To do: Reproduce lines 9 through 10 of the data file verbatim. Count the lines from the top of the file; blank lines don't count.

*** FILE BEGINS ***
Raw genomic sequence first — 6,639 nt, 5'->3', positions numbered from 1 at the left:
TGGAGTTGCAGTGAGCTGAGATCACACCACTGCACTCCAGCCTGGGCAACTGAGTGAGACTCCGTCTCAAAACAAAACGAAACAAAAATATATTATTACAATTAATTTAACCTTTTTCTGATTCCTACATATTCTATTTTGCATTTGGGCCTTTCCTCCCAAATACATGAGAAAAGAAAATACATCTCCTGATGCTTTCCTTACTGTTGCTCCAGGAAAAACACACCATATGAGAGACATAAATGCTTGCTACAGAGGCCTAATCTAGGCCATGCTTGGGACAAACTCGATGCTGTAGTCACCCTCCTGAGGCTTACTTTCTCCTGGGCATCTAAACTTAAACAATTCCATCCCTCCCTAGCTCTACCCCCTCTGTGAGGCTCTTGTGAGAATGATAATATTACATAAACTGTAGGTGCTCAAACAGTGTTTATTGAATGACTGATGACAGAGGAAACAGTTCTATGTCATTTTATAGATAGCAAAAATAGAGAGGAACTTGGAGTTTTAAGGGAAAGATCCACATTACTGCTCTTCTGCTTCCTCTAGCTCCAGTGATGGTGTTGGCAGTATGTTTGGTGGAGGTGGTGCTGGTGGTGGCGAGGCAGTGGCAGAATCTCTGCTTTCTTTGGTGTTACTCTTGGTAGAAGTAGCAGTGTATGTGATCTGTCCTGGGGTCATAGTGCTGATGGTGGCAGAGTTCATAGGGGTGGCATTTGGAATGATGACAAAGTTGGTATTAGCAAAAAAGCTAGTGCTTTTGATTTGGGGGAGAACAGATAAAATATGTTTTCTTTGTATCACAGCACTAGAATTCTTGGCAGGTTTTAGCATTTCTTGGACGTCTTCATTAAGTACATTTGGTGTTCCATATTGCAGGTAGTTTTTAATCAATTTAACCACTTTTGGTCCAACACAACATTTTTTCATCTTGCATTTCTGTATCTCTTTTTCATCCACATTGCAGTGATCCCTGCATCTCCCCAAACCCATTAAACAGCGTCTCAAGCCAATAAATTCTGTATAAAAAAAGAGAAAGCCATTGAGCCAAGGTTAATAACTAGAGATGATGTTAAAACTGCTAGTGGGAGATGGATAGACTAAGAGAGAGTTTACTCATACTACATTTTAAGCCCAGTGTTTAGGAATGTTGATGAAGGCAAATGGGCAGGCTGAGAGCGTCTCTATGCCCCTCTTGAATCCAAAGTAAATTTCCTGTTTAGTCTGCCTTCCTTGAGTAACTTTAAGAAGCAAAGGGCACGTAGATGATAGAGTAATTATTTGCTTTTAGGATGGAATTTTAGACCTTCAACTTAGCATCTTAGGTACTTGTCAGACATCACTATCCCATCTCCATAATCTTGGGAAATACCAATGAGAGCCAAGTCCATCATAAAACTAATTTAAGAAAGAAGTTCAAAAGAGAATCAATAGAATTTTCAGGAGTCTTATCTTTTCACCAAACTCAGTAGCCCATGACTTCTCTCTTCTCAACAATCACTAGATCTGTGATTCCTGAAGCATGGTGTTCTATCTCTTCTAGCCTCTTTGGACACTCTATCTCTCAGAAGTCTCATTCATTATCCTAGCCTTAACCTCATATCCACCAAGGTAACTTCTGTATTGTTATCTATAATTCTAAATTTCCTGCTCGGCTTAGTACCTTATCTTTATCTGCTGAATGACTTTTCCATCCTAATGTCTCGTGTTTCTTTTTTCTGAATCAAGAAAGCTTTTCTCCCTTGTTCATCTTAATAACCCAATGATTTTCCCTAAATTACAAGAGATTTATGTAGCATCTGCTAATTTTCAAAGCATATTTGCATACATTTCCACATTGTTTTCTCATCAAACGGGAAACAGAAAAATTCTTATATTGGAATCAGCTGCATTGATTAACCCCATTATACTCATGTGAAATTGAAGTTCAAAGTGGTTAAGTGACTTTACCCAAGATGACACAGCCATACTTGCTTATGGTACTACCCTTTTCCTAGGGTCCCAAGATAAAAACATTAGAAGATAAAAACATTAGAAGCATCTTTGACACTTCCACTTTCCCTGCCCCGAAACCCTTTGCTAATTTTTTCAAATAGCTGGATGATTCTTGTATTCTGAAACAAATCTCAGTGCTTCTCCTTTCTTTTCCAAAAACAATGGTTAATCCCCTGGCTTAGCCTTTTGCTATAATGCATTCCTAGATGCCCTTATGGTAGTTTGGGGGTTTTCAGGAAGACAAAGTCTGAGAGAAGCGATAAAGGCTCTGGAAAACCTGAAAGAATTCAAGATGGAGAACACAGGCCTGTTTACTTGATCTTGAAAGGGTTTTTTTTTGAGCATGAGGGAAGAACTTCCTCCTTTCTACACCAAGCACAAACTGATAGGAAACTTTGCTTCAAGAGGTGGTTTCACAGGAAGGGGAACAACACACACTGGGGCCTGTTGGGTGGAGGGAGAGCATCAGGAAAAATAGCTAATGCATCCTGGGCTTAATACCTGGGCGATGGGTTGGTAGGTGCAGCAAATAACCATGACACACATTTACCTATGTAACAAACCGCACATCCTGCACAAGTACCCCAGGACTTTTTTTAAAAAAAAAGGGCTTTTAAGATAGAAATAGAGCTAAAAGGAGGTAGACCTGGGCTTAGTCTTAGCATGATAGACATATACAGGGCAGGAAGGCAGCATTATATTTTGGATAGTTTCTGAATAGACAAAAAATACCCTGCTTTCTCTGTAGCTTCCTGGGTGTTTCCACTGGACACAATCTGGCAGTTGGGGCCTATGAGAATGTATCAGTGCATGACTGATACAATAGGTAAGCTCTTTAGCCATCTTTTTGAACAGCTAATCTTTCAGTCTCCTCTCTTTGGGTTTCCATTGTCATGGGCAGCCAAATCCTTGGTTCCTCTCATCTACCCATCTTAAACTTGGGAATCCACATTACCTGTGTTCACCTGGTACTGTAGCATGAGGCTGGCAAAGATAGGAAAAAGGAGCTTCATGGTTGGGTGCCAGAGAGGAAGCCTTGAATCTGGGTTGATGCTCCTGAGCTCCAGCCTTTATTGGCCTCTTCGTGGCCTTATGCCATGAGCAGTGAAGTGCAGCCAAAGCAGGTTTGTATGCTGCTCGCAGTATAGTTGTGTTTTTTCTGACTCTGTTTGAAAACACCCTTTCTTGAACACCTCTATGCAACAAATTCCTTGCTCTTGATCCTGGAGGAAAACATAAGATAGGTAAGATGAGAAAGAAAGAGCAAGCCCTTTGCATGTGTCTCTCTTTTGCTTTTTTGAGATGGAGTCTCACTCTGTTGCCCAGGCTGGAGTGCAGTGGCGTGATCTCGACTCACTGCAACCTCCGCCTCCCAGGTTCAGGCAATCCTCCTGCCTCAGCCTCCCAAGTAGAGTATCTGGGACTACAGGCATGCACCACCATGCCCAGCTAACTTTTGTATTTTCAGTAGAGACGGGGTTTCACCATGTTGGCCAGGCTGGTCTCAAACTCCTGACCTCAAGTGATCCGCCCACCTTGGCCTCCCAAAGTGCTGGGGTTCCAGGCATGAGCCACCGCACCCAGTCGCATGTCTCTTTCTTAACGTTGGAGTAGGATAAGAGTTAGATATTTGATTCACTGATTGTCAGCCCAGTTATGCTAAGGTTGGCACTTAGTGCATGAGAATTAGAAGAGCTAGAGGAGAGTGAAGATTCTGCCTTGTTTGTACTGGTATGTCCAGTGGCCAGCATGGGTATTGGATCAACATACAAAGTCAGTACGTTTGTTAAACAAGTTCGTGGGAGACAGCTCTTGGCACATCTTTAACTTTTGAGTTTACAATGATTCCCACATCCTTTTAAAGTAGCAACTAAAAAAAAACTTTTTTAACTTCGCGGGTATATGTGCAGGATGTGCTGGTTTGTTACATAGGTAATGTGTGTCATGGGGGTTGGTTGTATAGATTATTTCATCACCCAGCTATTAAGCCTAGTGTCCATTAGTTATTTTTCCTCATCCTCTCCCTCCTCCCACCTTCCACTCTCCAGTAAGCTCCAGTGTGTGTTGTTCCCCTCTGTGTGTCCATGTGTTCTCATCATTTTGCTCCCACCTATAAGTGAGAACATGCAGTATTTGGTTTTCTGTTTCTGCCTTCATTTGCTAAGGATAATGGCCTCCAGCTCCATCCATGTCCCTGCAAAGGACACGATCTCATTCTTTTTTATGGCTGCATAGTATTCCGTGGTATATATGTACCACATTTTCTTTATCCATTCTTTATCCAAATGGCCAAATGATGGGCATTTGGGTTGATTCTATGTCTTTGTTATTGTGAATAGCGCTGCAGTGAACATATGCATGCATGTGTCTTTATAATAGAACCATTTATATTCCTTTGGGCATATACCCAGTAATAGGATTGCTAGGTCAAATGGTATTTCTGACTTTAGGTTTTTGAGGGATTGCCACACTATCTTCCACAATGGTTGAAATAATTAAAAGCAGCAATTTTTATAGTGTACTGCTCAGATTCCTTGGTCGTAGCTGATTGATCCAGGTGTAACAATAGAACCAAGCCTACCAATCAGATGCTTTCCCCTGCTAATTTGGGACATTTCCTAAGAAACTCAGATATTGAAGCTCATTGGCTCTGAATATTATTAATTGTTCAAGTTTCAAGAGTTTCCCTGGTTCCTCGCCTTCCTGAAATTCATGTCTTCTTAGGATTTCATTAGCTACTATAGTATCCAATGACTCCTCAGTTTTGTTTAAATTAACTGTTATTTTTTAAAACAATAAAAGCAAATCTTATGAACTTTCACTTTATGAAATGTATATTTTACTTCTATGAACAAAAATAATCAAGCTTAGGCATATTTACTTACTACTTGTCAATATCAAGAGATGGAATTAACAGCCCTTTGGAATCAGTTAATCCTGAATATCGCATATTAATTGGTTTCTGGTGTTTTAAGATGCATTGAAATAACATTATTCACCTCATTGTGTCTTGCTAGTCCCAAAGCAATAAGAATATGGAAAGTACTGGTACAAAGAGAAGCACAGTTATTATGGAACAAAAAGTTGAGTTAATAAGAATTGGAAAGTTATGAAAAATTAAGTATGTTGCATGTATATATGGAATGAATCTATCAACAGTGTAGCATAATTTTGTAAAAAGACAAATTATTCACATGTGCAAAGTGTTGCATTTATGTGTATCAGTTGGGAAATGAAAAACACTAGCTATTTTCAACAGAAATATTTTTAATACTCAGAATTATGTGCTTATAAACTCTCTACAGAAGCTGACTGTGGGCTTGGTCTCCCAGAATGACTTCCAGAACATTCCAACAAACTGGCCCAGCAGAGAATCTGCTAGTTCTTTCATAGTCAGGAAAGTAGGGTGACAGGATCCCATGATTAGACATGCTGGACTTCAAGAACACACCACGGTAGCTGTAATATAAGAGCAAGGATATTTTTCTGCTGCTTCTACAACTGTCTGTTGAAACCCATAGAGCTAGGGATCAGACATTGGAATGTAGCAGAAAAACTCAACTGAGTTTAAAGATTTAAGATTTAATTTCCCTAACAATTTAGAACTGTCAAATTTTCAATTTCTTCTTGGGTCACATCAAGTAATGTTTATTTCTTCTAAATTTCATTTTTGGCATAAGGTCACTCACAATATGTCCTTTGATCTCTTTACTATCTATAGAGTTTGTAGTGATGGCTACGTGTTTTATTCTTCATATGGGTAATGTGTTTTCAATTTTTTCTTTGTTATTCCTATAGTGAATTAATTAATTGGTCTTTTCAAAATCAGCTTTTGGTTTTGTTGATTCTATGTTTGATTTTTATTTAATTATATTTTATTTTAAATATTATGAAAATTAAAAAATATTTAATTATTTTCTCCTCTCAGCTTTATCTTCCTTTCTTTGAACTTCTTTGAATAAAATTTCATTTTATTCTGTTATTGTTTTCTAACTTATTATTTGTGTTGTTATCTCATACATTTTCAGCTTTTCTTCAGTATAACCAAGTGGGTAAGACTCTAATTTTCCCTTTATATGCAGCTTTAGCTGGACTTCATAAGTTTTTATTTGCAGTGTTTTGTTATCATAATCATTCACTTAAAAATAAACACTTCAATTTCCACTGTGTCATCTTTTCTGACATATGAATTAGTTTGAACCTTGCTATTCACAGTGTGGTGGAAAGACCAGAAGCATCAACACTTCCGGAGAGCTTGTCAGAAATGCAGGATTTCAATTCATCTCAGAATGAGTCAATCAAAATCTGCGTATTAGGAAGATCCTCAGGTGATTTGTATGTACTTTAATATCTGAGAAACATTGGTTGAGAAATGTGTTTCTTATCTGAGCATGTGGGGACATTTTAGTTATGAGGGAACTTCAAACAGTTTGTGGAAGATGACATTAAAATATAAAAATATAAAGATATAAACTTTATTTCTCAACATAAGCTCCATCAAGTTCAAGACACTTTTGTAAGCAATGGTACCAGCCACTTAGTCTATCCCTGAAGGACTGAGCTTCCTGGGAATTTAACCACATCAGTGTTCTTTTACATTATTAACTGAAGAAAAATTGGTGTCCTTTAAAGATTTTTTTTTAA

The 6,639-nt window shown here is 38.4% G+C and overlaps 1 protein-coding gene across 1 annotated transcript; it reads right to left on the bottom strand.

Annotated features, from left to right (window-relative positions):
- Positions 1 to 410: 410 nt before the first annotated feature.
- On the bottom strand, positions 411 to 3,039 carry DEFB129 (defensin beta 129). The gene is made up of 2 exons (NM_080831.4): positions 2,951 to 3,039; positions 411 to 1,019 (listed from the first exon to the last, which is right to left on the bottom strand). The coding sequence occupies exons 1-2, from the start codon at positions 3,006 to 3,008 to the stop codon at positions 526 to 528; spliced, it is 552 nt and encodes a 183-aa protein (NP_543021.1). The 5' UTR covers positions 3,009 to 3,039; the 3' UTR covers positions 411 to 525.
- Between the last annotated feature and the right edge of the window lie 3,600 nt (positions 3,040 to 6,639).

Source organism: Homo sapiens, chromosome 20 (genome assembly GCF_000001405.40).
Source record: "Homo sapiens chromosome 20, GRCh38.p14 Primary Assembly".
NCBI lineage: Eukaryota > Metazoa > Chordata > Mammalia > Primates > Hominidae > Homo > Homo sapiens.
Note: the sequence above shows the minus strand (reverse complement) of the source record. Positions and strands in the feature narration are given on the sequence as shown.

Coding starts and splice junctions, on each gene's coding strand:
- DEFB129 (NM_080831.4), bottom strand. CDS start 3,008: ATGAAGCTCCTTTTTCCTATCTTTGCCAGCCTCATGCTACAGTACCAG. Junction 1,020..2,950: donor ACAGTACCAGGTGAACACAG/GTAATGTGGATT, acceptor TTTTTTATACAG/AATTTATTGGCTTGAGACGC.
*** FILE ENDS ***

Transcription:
Source record: "Homo sapiens chromosome 20, GRCh38.p14 Primary Assembly".
NCBI lineage: Eukaryota > Metazoa > Chordata > Mammalia > Primates > Hominidae > Homo > Homo sapiens.